Of course you’ll want to give all the details to a few close friends, but consider registering your itinerary with the Canadian embassy as well at travel.gc.ca. Depending on your destination, you may want to let someone in your vicinity know your plans – whether it’s another member of your tour group, the hotel front desk, or even ensuring you cross in front of security cameras in hotels, stores and restaurants to increase your trackability. At a bare minimum, email yourself all the crucial details -- from scans of your passport and documents to important phone numbers, like the local embassy and your health insurance hotline. Plan ahead by downloading the app TripWhistle Global, which allows you to get in touch with authorities should you need to -- without the hassle of memorizing local emergency numbers. And, in certain U.S. cities, you can plan your driving routes to avoid high-crime areas by using the app RedZone Map.
Pack for safety
Buy a slash-proof bag (one of our favourite brands is Pacsafe), wear a money belt and stash your cash in a few different pockets rather than carrying it all in your purse. There’s a whole industry dedicated to travel clothes; Tilley is one Canadian brand famous for its products’ hidden pockets as well as their durability. Avoid standing out by selecting bags and luggage with muted colours -- brightly coloured bags can often be a tip-off to pickpockets that you are not local. For added security, look for a pouch or bag that is RFID-shielding to protect your cards and passport from being scanned by identity thieves.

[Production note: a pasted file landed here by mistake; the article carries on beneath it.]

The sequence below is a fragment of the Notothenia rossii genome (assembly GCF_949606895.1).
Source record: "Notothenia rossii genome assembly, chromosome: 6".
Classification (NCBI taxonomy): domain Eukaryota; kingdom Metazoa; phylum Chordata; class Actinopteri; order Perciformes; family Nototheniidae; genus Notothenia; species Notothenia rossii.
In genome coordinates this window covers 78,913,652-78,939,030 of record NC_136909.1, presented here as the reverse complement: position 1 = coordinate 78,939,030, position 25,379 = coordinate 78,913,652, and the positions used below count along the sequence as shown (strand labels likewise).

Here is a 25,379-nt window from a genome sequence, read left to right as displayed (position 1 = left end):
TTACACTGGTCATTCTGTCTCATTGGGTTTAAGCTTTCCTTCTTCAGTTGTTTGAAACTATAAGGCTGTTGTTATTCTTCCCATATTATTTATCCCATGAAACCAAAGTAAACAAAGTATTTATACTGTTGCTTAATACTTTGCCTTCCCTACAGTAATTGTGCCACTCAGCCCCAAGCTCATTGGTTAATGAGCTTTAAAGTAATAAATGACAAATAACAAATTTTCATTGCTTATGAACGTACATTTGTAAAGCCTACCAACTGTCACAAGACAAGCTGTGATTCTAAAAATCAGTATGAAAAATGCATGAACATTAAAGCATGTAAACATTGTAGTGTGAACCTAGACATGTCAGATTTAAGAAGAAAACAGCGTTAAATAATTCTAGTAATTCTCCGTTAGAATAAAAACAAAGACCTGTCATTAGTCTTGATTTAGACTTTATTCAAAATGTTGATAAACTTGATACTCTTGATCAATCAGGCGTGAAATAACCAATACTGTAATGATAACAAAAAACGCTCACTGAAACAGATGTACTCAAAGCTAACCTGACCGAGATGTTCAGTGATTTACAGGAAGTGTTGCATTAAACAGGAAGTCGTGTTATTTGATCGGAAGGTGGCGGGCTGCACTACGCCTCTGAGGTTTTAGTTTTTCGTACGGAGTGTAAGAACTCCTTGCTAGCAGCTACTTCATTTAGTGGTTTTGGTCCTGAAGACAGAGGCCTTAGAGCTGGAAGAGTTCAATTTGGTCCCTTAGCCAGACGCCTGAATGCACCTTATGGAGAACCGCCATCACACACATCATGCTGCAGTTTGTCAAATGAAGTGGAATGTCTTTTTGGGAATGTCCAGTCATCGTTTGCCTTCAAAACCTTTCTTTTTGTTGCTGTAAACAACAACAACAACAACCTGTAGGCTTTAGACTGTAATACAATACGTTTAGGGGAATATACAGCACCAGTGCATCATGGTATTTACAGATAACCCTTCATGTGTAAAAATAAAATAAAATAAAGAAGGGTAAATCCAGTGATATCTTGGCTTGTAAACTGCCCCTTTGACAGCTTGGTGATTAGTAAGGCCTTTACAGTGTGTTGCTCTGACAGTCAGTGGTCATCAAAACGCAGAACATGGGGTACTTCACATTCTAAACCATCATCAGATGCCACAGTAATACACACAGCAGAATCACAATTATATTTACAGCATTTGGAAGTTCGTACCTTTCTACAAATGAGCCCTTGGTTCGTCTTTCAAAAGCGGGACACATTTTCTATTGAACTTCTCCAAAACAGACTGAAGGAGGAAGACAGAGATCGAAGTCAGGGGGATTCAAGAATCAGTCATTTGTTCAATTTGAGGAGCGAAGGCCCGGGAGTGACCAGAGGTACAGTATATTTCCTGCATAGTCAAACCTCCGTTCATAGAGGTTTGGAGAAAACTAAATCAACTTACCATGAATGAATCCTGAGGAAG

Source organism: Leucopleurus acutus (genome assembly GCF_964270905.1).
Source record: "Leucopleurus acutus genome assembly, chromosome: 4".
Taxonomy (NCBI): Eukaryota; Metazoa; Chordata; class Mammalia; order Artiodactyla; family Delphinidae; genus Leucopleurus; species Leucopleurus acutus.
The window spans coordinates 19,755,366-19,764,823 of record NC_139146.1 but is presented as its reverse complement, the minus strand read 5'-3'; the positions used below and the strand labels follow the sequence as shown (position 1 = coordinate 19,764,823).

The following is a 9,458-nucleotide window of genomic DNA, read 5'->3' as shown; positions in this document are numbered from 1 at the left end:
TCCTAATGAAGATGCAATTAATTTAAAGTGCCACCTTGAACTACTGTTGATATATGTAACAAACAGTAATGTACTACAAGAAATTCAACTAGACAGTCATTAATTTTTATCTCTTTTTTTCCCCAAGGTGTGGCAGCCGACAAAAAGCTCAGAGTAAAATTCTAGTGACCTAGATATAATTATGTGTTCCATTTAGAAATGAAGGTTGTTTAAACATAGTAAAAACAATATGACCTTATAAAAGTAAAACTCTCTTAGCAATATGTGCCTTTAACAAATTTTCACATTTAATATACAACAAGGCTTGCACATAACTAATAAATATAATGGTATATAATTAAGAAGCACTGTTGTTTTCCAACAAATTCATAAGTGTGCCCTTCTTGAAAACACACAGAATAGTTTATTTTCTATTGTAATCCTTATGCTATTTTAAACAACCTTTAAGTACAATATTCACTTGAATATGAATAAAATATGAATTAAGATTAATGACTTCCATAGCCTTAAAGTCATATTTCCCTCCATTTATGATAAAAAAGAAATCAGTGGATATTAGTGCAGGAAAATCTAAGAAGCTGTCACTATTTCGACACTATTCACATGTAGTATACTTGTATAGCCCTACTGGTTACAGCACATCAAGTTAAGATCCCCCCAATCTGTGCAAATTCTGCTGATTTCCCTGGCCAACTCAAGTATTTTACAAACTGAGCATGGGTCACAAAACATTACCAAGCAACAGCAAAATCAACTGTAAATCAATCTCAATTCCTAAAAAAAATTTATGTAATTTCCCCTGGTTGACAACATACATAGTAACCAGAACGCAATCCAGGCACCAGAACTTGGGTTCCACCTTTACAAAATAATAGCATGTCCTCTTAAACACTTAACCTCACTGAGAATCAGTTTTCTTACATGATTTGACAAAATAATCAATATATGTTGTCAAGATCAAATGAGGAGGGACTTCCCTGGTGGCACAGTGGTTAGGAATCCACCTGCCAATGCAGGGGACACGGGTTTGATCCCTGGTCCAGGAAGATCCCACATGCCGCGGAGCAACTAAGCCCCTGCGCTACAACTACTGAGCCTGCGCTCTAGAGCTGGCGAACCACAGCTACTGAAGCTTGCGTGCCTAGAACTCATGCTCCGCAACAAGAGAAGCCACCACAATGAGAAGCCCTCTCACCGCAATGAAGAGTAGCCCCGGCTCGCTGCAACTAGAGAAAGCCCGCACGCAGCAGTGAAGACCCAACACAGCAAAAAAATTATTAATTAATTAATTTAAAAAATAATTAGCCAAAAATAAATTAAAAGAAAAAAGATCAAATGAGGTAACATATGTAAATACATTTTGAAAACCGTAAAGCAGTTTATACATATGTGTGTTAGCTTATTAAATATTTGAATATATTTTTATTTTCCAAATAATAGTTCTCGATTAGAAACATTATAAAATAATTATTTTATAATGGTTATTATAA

If the prospect of sitting opposite an empty chair doesn’t thrill you, check out restaurant review sites to find places known for serving great meals at the bar. Communal dining tables are trendy, too. Or, take a local food tour or cooking class with other travellers so you never dine alone. If you’re feeling adventurous, check out new and emerging social dining apps such as EatWith, which connect you with native hosts who are more than willing to welcome you into their home and cook up local fare in exchange for a reasonable fee and good conversation. But we’d encourage you to put aside any self-consciousness about eating alone. With so many women travelling for business and pleasure, a solo diner is no longer an unusual sight. Make it more fun by bringing some compelling reading material, like the memoir "Eat, Pray, Love" (and pack an e-reader with a built-in light -- it comes in handy in dimly lit locales!).